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Re: Questions about ALPN

From: Martin J. Dürst <duerst@it.aoyama.ac.jp>
Date: Sun, 27 Oct 2013 07:30:43 +0900
Message-ID: <526C4293.80201@it.aoyama.ac.jp>
To: Andrei Popov <Andrei.Popov@microsoft.com>
CC: Mark Nottingham <mnot@mnot.net>, "ietf-http-wg@w3.org" <ietf-http-wg@w3.org>


On 2013/10/22 6:03, Andrei Popov wrote:
> While ALPN was introduced primarily to enable the negotiation of HTTP and SPDY protocol versions within the TLS handshake, the intent is for other (non-Web) applications to be able to negotiate their protocols using the same TLS extension. It is conceivable that different applications will prefer different representations of their protocol IDs.

Yes, If some of them, like HTTP, prefer upper-case because it has always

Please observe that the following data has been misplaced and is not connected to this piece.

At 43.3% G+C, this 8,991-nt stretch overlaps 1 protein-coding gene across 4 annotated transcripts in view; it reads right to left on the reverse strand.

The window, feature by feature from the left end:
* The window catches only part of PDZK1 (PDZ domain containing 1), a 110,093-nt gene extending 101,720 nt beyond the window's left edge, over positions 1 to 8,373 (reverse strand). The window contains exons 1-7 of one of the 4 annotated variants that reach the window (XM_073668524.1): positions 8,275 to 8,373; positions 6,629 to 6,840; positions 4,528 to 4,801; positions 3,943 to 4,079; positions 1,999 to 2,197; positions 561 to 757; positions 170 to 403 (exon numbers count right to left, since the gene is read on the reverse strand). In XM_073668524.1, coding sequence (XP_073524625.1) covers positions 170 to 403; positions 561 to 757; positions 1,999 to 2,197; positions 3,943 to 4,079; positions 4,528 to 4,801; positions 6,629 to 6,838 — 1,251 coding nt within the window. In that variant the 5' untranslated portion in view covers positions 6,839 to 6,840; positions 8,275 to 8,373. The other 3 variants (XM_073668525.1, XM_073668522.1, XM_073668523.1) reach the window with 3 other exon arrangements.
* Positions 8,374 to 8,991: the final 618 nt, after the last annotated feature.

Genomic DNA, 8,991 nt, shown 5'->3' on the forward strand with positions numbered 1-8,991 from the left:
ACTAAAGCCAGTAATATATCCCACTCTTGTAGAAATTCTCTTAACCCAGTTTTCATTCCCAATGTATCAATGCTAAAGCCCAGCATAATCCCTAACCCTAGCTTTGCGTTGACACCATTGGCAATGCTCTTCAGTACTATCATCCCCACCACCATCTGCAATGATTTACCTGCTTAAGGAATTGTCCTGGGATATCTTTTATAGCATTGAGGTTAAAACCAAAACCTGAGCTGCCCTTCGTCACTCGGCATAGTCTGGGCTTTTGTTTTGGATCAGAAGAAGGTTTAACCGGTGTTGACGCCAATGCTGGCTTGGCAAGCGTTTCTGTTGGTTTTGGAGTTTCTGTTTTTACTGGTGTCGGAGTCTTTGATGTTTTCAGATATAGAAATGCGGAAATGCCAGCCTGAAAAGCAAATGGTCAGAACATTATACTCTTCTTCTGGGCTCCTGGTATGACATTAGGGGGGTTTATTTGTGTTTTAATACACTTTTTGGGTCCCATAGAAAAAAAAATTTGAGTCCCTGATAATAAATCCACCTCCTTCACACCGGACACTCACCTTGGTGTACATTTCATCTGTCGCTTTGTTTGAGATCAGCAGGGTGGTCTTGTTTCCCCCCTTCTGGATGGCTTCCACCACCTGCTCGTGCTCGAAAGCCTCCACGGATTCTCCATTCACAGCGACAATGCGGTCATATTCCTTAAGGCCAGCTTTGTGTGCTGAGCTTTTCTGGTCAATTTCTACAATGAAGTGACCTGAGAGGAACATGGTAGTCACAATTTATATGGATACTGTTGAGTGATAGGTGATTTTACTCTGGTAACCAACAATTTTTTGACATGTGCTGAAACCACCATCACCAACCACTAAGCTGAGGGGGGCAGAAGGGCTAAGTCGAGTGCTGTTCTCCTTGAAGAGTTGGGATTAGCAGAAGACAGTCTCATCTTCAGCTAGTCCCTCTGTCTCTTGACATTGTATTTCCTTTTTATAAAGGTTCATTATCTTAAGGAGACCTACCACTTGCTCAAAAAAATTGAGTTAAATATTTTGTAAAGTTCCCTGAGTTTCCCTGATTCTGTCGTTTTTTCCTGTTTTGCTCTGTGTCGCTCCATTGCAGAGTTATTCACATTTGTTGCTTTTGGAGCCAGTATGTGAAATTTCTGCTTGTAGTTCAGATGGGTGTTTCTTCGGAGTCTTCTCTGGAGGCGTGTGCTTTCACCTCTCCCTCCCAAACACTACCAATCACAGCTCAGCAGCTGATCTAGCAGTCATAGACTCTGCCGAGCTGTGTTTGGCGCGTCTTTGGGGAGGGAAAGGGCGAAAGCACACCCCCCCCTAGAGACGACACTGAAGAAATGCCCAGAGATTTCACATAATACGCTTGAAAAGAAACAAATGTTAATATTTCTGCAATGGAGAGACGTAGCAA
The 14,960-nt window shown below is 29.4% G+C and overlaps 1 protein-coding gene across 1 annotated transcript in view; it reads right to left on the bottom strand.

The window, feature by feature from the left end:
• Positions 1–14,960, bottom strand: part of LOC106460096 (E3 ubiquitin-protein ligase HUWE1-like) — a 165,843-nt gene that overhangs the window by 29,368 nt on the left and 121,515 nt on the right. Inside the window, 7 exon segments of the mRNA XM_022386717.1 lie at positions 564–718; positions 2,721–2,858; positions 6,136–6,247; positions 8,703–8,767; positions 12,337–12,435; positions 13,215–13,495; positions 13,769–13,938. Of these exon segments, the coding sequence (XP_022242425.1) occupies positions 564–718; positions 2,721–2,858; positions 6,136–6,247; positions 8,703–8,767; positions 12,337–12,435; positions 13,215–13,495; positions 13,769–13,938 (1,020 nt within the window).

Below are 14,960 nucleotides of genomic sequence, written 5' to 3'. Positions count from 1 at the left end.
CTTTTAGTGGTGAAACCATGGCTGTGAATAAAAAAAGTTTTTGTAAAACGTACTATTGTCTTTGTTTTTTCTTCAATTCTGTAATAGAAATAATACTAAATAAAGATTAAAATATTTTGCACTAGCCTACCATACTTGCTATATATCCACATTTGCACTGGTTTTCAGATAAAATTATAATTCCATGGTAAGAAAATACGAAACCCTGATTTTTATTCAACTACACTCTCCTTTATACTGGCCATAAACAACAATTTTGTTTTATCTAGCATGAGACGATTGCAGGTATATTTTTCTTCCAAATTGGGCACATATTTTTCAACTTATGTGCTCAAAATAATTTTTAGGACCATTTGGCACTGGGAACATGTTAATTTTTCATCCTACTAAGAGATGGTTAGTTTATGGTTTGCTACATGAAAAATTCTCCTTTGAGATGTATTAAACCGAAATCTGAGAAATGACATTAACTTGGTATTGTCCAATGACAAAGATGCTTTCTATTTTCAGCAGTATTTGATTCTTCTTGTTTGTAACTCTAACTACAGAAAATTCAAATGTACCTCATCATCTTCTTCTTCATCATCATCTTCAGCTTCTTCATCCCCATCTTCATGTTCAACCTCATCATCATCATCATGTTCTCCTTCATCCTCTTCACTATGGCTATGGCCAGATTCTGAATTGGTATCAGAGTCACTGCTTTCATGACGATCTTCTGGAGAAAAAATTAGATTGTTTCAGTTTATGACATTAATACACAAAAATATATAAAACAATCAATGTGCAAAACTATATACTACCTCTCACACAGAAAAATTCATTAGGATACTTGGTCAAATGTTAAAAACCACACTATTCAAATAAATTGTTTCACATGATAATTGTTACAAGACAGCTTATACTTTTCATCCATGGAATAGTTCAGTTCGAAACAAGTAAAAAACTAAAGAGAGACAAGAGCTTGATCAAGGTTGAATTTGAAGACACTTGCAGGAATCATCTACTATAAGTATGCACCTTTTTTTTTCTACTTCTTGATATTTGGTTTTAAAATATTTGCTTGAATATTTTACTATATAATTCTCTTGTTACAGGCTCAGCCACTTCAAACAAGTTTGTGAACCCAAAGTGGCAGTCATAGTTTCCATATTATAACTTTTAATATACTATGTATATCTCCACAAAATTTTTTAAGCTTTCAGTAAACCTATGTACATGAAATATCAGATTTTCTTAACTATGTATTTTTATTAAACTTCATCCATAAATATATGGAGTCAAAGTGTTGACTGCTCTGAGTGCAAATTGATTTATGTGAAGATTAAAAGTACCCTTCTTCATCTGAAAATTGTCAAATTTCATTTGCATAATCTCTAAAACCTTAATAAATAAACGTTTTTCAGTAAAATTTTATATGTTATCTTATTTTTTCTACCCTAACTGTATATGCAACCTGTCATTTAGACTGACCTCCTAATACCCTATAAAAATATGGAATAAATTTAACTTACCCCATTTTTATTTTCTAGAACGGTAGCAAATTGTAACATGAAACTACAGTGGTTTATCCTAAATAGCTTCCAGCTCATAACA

been upper-case, and others prefer lower-case, that's not going to be a 
problem.

> Even on this thread, I believe both US-ASCII and UTF-8 protocol IDs have been mentioned.

I saw UTF-8 mentioned as a theoretical idea, but I didn't see any actual 
UTF-8 example. Please tell me in case I missed it.

More strongly, as I have said before, I think for *protocol* 
identifiers, UTF-8 is entirely and completely unnecessary.

> From this perspective, having the flexibility at the TLS layer appears beneficial.

Flexibility is good, too much flexibility is bad.

> Treating application protocol IDs as opaque octet strings also allows efficient protocol ID matching at the TLS layer.

There's a huge difference between *allowing* arbitrary octet strings 
(which is completely unnecessary and actually problematic if you have 
octets e.g. in the C0 range show up in displays) and *comparing* them 
octet-by-octet (which is good for efficiency).

So please fix them to say that they are limited to printable ASCII and 
are compared byte-by-byte. That will be flexible enough without being 
too flexible, and efficient on top of it.

Regards,   Martin.
Received on Monday, 28 October 2013 01:27:22 UTC

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